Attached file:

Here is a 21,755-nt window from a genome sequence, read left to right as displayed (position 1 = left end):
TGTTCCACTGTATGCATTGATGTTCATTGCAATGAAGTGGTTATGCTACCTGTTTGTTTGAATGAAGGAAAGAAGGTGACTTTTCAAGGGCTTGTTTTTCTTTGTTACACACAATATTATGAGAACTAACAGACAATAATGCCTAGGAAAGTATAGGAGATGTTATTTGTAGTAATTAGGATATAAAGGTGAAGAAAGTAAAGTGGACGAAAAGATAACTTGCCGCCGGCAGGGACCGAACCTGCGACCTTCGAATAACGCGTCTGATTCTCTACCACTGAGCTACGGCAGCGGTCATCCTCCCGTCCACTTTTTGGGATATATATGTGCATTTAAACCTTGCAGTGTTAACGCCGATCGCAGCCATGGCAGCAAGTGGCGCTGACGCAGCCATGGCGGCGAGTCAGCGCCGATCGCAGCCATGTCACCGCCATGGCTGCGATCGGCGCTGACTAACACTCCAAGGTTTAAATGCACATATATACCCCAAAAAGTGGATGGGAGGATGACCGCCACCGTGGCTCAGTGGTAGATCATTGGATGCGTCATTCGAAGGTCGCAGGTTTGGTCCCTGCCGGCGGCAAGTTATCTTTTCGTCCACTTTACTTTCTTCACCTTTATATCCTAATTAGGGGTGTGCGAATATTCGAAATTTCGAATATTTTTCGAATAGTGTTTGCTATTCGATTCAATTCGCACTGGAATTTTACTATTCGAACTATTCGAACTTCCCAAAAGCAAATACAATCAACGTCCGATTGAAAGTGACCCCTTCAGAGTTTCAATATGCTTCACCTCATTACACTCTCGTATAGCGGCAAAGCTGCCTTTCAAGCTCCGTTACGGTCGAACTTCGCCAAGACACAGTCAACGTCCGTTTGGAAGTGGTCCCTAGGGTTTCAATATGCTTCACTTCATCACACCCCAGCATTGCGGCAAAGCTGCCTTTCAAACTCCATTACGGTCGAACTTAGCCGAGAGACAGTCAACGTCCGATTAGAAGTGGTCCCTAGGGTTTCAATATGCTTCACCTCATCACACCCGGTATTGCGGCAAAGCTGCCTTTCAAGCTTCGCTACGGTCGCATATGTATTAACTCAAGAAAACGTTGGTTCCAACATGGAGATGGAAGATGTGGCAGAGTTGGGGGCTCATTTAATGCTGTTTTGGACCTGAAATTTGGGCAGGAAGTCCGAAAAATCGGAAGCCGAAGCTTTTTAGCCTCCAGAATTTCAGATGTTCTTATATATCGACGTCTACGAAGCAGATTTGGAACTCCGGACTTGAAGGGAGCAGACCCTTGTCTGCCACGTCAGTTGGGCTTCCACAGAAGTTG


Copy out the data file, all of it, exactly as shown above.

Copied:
Here is a 21,755-nt window from a genome sequence, read left to right as displayed (position 1 = left end):
TGTTCCACTGTATGCATTGATGTTCATTGCAATGAAGTGGTTATGCTACCTGTTTGTTTGAATGAAGGAAAGAAGGTGACTTTTCAAGGGCTTGTTTTTCTTTGTTACACACAATATTATGAGAACTAACAGACAATAATGCCTAGGAAAGTATAGGAGATGTTATTTGTAGTAATTAGGATATAAAGGTGAAGAAAGTAAAGTGGACGAAAAGATAACTTGCCGCCGGCAGGGACCGAACCTGCGACCTTCGAATAACGCGTCTGATTCTCTACCACTGAGCTACGGCAGCGGTCATCCTCCCGTCCACTTTTTGGGATATATATGTGCATTTAAACCTTGCAGTGTTAACGCCGATCGCAGCCATGGCAGCAAGTGGCGCTGACGCAGCCATGGCGGCGAGTCAGCGCCGATCGCAGCCATGTCACCGCCATGGCTGCGATCGGCGCTGACTAACACTCCAAGGTTTAAATGCACATATATACCCCAAAAAGTGGATGGGAGGATGACCGCCACCGTGGCTCAGTGGTAGATCATTGGATGCGTCATTCGAAGGTCGCAGGTTTGGTCCCTGCCGGCGGCAAGTTATCTTTTCGTCCACTTTACTTTCTTCACCTTTATATCCTAATTAGGGGTGTGCGAATATTCGAAATTTCGAATATTTTTCGAATAGTGTTTGCTATTCGATTCAATTCGCACTGGAATTTTACTATTCGAACTATTCGAACTTCCCAAAAGCAAATACAATCAACGTCCGATTGAAAGTGACCCCTTCAGAGTTTCAATATGCTTCACCTCATTACACTCTCGTATAGCGGCAAAGCTGCCTTTCAAGCTCCGTTACGGTCGAACTTCGCCAAGACACAGTCAACGTCCGTTTGGAAGTGGTCCCTAGGGTTTCAATATGCTTCACTTCATCACACCCCAGCATTGCGGCAAAGCTGCCTTTCAAACTCCATTACGGTCGAACTTAGCCGAGAGACAGTCAACGTCCGATTAGAAGTGGTCCCTAGGGTTTCAATATGCTTCACCTCATCACACCCGGTATTGCGGCAAAGCTGCCTTTCAAGCTTCGCTACGGTCGCATATGTATTAACTCAAGAAAACGTTGGTTCCAACATGGAGATGGAAGATGTGGCAGAGTTGGGGGCTCATTTAATGCTGTTTTGGACCTGAAATTTGGGCAGGAAGTCCGAAAAATCGGAAGCCGAAGCTTTTTAGCCTCCAGAATTTCAGATGTTCTTATATATCGACGTCTACGAAGCAGATTTGGAACTCCGGACTTGAAGGGAGCAGACCCTTGTCTGCCACGTCAGTTGGGCTTCCACAGAAGTTG